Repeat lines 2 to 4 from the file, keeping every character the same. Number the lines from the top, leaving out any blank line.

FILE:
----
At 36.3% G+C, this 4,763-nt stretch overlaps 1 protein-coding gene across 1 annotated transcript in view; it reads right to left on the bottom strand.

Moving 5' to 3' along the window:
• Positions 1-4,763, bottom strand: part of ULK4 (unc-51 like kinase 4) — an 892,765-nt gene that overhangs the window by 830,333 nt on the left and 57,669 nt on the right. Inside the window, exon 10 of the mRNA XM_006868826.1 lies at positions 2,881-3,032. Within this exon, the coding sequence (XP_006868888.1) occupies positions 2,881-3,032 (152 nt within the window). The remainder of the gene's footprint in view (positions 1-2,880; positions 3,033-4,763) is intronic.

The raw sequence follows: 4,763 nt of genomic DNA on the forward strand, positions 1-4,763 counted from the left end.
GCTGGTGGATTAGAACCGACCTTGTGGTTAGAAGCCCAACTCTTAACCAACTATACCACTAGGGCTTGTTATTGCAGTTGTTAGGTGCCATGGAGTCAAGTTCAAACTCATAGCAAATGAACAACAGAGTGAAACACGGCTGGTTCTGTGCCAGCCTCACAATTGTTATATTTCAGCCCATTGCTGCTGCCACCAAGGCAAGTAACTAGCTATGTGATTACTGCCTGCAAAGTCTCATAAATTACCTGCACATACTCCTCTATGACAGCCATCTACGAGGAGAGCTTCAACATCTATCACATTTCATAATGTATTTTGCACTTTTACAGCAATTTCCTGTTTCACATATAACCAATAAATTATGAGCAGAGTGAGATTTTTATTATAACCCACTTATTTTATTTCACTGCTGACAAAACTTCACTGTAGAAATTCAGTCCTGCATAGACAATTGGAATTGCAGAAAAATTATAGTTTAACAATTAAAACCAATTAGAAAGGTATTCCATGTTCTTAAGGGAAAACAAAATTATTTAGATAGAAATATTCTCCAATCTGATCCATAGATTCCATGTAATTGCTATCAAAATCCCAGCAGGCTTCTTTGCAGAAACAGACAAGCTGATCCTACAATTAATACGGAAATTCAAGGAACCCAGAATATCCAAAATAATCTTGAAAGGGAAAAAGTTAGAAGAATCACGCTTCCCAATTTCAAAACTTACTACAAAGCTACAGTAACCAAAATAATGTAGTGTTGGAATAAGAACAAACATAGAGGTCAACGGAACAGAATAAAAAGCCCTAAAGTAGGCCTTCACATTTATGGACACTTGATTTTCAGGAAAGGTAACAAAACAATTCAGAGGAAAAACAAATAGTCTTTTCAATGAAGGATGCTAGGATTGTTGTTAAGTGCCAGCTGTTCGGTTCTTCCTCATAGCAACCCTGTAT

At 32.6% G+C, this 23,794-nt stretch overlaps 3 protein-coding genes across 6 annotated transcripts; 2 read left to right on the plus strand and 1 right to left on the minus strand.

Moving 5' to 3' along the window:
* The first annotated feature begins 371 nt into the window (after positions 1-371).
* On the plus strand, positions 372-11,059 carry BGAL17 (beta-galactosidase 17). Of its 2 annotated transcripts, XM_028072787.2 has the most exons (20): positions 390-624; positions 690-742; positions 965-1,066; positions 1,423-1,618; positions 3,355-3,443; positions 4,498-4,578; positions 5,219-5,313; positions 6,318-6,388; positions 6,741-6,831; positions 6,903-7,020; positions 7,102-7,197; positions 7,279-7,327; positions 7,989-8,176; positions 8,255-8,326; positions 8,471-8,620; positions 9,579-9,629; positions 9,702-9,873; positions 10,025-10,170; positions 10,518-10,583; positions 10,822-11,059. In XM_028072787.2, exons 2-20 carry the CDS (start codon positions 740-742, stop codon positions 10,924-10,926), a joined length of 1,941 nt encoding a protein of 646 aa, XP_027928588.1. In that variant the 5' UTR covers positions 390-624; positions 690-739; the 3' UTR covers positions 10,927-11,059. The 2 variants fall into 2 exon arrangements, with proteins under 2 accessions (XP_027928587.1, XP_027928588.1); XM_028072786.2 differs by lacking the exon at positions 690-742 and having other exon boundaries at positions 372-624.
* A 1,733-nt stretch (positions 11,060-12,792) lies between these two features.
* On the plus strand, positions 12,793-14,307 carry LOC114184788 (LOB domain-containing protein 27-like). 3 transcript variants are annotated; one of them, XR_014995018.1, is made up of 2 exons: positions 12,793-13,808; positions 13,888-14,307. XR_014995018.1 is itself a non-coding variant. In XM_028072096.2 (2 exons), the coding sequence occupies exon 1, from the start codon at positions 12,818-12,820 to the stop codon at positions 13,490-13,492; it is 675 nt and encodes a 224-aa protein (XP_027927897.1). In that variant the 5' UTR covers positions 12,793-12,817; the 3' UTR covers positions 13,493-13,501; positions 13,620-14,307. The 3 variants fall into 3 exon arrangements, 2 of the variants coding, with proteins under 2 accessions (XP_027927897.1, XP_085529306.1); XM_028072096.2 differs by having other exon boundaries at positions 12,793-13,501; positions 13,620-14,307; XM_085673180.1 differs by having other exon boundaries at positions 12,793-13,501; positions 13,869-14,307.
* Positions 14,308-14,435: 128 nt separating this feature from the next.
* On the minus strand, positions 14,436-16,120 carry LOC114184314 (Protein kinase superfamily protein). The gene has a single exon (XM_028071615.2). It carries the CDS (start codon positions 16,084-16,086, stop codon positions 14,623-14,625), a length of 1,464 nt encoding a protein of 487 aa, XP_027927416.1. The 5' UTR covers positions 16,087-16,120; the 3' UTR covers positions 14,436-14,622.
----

Moving 5' to 3' along the window:
• Positions 1-4,763, bottom strand: part of ULK4 (unc-51 like kinase 4) — an 892,765-nt gene that overhangs the window by 830,333 nt on the left and 57,669 nt on the right. Inside the window, exon 10 of the mRNA XM_006868826.1 lies at positions 2,881-3,032. Within this exon, the coding sequence (XP_006868888.1) occupies positions 2,881-3,032 (152 nt within the window). The remainder of the gene's footprint in view (positions 1-2,880; positions 3,033-4,763) is intronic.

The raw sequence follows: 4,763 nt of genomic DNA on the forward strand, positions 1-4,763 counted from the left end.